LESSON: The best are those who know they are tougher than their competition.
The Apache were tougher—much tougher—than we are today. Apache warrior training was often a matter of life or death, and only the strongest survived. Besides running for miles and miles in the heat and cold with a mouthful of water or rocks, apprentice warriors were encouraged to fight until they bled. Teams of four stood across from each other in rock-slinging competitions. It was like playing dodgeball with stones. The object was to teach quickness and evasiveness—boys had to duck and dodge to keep from being hit. There were casualties. If a rock hit you in the head, you were often severely injured or died. If one hit you in the arm, the bone often broke. Such training developed nimble, evasive warriors.9
Rock slinging progressed to arrow shooting in the training regimen. The trainer placed teams of boys about fifty feet apart. On the trainer’s command, they started shooting. The arrows were too small and light to be fatal, but sometimes they’d become embedded in their bodies. I like this quote from anthropologist Morris Opler, who lived among the Apache and studied their way of life and training: “I tell you they have fun too! They hardly ever hit each other. But I remember one boy who had been shot in the eye, and it put his eye out.”10 You just have to admire and revere such training, commitment, and dedication—especially at such a young age. Even this early, training was life or death.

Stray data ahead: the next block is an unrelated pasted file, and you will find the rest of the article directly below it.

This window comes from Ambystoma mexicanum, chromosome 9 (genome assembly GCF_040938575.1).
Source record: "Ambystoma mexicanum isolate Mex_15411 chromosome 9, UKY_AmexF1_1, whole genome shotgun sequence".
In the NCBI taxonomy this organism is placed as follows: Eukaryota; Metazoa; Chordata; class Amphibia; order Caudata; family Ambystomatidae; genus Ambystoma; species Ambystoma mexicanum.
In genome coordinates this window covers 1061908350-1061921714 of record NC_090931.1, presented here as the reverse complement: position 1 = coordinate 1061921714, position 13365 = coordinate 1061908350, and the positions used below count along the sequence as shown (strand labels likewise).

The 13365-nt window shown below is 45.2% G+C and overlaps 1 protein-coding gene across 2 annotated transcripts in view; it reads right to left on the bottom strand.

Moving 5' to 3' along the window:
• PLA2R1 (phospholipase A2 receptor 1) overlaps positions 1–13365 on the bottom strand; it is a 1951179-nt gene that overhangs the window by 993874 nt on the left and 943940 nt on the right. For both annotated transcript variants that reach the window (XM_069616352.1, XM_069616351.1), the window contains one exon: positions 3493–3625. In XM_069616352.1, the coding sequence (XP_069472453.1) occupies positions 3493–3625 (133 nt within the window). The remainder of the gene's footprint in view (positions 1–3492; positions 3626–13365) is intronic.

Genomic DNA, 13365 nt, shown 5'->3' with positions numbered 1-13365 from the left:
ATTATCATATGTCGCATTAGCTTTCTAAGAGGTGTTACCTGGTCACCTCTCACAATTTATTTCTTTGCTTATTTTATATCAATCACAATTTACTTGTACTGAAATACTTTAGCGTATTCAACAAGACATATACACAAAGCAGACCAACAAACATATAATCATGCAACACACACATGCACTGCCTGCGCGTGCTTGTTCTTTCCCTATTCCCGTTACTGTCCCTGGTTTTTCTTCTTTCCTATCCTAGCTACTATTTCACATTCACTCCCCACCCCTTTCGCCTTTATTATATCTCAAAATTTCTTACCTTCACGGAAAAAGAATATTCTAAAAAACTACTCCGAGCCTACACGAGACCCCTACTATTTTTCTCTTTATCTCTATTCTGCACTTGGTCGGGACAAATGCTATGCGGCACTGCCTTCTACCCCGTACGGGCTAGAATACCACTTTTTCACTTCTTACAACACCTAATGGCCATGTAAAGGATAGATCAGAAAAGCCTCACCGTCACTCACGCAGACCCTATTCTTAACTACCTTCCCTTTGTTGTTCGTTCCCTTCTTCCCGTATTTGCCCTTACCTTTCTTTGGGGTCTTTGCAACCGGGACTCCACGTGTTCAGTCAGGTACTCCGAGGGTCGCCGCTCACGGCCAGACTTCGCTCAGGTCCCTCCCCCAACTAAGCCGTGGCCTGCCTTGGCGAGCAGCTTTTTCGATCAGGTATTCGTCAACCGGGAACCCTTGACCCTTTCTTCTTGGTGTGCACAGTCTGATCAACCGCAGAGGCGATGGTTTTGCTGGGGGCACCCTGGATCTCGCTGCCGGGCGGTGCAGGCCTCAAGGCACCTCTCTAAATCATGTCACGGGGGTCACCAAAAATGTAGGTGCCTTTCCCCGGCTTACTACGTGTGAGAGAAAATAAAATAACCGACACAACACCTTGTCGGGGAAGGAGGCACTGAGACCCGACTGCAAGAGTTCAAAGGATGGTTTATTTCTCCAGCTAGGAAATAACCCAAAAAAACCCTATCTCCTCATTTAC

BEFORE THEY GOT modern firearms, warriors used traditional weapons. They made five-foot-long bows from flexible wood like mulberry. The strings were stretched and dried deer sinew. They made arrows from three-foot cane shafts and fletched them with eagle or hawk feathers. The tips were sharpened and fire-hardened, then armed with obsidian or flint arrowheads. The Apache sometimes used poisoned arrowheads. There were a few ways of doing this. One was by cutting the heads off of rattlesnakes and squeezing venom from the fangs. Or they’d get poison juice from insects. My favorite is this one: They’d take a deer’s stomach, fill it with a mixture of animal blood and poison plants, and then bury it long enough for the contents to ferment and become toxic.11 The Apache were so well trained that warriors could fire up to seven arrows at an enemy before the first hit its target—at a range of more than 150 yards.12 You did not want to be hit with one of these. An informant noted, “A man hit with an arrow dipped in poison turns black.”13 He also died a horrible death.II The poisoned arrows were so toxic that the Apache had to be very, very careful handling them, making sure not to stick themselves while riding or running into battle. They usually waited until they were stationary and settled before busting out the poison and applying it.
LESSON: Always have the right tools for the job and know how to use all of them precisely.
THE NOVICE COMPLEX
Before an Apache could become a full-fledged warrior, he had to participate in four raids under the strict guidance of elders. It was a vital initiation period. There were very particular rules about the novice’s conduct and treatment. He had to learn specific warpath language that only warriors knew, and on his novice raids he was ...